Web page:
Sound Muffler. QuietPad 420 floor under- layment allows you to reduce sound transmission between stories in tall buildings without adding noticeably to floor heights. Suitable for use with tile and hardwood flooring, the padding is a mere 1/16 inch thick but earns an IIC (impact insulation class) rating of up to 61. It comes in 5-foot rolls from 300 to 1,200 feet long. A local dealer quoted me $1,400 for a 300-foot roll. Quiet Solution, 800/797-8159, quietsolution.com.
Moment’s Notice. Moment frames are most commonly used in areas subject to earthquakes or high winds and in homes with expansive window and door openings. Until recently they required a case-specific design and engineer’s approval, but now there’s a manufactured version: Simpson’s Strong Frame Ordinary Moment Frame. Sized to fit in a 2x6 wall, the steel frame comes in sizes up to 19 feet tall and 16 feet wide. Prices range from $2,000 to $6,000. Simpson Strong-Tie, 800/999-5099, strongtie.com.
Load Up. An integral part of modern sound control, mass-loaded vinyl installs easily and barely affects wall thickness. Properly installed, SoundSense’s 1/8-inch-thick NoiseOut 2 has an STC (sound transmission class) rating of 29 — higher than can be achieved by adding extra layers of drywall to both sides of the wall. A 41/2-foot-by- 30-foot roll sells for $330. SoundSense, 631/324-2266, soundsense.com.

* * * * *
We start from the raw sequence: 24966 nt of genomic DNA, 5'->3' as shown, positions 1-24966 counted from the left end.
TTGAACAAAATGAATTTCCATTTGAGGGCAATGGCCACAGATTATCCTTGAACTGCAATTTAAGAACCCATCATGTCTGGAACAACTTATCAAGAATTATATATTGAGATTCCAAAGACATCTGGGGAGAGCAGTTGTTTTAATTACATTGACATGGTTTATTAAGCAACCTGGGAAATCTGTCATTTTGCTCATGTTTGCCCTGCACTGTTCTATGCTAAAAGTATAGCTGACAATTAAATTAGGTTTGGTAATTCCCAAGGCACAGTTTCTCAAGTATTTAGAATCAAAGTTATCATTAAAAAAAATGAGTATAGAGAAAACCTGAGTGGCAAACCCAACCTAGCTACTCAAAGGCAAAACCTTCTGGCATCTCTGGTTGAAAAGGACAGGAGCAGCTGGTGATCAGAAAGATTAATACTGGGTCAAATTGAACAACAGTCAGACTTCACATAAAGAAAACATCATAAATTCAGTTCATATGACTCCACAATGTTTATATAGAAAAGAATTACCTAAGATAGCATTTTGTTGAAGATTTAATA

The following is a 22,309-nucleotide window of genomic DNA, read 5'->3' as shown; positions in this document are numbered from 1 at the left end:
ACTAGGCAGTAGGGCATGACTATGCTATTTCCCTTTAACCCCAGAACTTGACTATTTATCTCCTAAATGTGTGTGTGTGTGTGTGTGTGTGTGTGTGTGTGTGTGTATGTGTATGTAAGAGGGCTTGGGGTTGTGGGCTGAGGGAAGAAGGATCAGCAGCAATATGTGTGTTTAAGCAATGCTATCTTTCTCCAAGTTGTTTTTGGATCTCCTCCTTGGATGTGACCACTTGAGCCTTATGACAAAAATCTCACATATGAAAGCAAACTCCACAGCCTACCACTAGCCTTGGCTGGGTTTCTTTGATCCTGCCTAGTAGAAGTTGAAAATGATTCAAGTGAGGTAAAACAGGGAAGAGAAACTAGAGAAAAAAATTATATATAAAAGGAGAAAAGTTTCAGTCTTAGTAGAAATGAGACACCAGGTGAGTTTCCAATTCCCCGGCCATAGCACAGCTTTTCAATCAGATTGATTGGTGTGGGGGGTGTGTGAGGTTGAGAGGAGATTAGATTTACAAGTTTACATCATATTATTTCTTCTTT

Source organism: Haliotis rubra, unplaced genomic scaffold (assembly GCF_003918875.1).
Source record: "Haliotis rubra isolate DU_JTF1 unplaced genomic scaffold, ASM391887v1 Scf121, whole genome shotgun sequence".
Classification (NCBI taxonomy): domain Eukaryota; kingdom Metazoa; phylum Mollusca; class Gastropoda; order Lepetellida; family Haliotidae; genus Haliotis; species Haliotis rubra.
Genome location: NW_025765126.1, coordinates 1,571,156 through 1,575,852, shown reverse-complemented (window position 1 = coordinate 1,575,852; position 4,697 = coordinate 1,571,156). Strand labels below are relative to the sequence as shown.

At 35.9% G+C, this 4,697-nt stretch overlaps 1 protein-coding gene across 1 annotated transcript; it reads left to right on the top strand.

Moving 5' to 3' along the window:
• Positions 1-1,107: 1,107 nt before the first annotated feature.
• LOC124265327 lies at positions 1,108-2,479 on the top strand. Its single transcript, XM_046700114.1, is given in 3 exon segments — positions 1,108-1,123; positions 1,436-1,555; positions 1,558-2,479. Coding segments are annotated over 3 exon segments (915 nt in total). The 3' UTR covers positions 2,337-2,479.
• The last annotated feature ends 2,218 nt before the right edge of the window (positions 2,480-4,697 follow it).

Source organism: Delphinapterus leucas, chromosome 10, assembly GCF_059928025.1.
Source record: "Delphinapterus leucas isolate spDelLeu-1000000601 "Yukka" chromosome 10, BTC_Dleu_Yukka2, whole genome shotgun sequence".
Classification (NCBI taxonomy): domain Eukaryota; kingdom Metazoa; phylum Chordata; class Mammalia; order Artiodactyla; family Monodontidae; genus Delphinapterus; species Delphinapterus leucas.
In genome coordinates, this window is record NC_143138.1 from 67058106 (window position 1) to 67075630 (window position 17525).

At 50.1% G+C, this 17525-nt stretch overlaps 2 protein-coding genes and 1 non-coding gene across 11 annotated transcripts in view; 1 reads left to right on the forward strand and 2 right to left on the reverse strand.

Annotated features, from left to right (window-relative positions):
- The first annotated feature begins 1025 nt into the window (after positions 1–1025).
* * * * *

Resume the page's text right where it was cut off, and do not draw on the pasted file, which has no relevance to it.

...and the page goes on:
Sky’s the Limit. If your clients want something a little more dramatic than a simple rectangular roof window, tell them to check out Wasco’s Architectural Series Skylights. Units come with several types of glazing — including two hurricane-resistant options — and can be used on both low- and steep-slope roofs. Standard sizes start at 5 feet by 5 feet. Wasco, 800/388-0293, wascoskylights.com.
Solar-Ready. This Square D combination service entrance panel makes it easier to add photovoltaics to your client’s home — either during construction or in the future. Sold with a 200- or 225-amp main breaker, the panel has 26 breaker slots plus room for a backfeed circuit breaker and current-monitoring equipment, as well as a separate compartment for PV switching equipment. An online vendor (newark .com) sells the 200-amp version for about $1,500. Square D, 888/778-2733, us.squared.com.
Easy Does It. With Velux’s Solar Water Heating Systems, you get all the matched components you need in one package — with most of the engineering already done for you. Available with either 52 or 78 square feet of collector space, each system contains a controller, a storage tank, and collectors. Installed costs generally run between $7,000 and $10,000. Velux, 800/888-3589, veluxusa.com.
Composite Siding. Revolution Composite Siding is one of the most natural-looking composite sidings I’ve seen. It’s made from wood fiber and plastic, half of which is recycled. The 7-inch planks have 67/8-inch exposures and are 12 feet 6 inches long; they come in five matte-finish colors and cost about $3 per square foot. Alside, 800/922-6009, revolutionsiding.com.
Bright Idea. Suitable for both new construction and retrofits, Halo LED Recessed Lighting uses 75 percent less energy than the 65-watt incandescent lamps found in most can lights. And unlike compact fluorescent lamps — which commonly dim down to 50 percent of maximum output — LED modules can be dimmed down to 15 percent with standard dimmers or 5 percent with trim-adjustment dimmers. According to the maker, the bulbs have a warm white color and last 50,000 hours. They cost about $130 each. Cooper Lighting, 770/486-4800, http://www.cooperlighting .com.